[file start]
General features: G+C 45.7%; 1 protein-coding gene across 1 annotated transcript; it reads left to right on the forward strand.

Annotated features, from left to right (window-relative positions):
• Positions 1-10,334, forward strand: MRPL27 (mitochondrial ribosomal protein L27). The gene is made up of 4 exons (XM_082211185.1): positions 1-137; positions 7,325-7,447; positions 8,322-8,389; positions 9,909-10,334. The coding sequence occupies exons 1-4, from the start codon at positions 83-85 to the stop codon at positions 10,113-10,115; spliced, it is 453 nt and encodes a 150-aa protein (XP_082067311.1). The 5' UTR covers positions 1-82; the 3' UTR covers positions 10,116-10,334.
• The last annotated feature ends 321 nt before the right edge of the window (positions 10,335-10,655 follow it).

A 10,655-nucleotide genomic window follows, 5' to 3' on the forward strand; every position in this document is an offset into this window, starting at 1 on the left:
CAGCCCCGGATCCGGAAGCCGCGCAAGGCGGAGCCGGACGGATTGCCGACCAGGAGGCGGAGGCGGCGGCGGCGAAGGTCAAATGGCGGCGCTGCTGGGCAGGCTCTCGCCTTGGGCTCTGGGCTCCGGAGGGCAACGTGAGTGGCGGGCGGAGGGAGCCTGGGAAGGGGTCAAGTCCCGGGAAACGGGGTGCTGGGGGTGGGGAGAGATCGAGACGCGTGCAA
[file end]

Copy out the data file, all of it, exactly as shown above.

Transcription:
General features: G+C 45.7%; 1 protein-coding gene across 1 annotated transcript; it reads left to right on the forward strand.

Annotated features, from left to right (window-relative positions):
• Positions 1-10,334, forward strand: MRPL27 (mitochondrial ribosomal protein L27). The gene is made up of 4 exons (XM_082211185.1): positions 1-137; positions 7,325-7,447; positions 8,322-8,389; positions 9,909-10,334. The coding sequence occupies exons 1-4, from the start codon at positions 83-85 to the stop codon at positions 10,113-10,115; spliced, it is 453 nt and encodes a 150-aa protein (XP_082067311.1). The 5' UTR covers positions 1-82; the 3' UTR covers positions 10,116-10,334.
• The last annotated feature ends 321 nt before the right edge of the window (positions 10,335-10,655 follow it).

A 10,655-nucleotide genomic window follows, 5' to 3' on the forward strand; every position in this document is an offset into this window, starting at 1 on the left:
CAGCCCCGGATCCGGAAGCCGCGCAAGGCGGAGCCGGACGGATTGCCGACCAGGAGGCGGAGGCGGCGGCGGCGAAGGTCAAATGGCGGCGCTGCTGGGCAGGCTCTCGCCTTGGGCTCTGGGCTCCGGAGGGCAACGTGAGTGGCGGGCGGAGGGAGCCTGGGAAGGGGTCAAGTCCCGGGAAACGGGGTGCTGGGGGTGGGGAGAGATCGAGACGCGTGCAA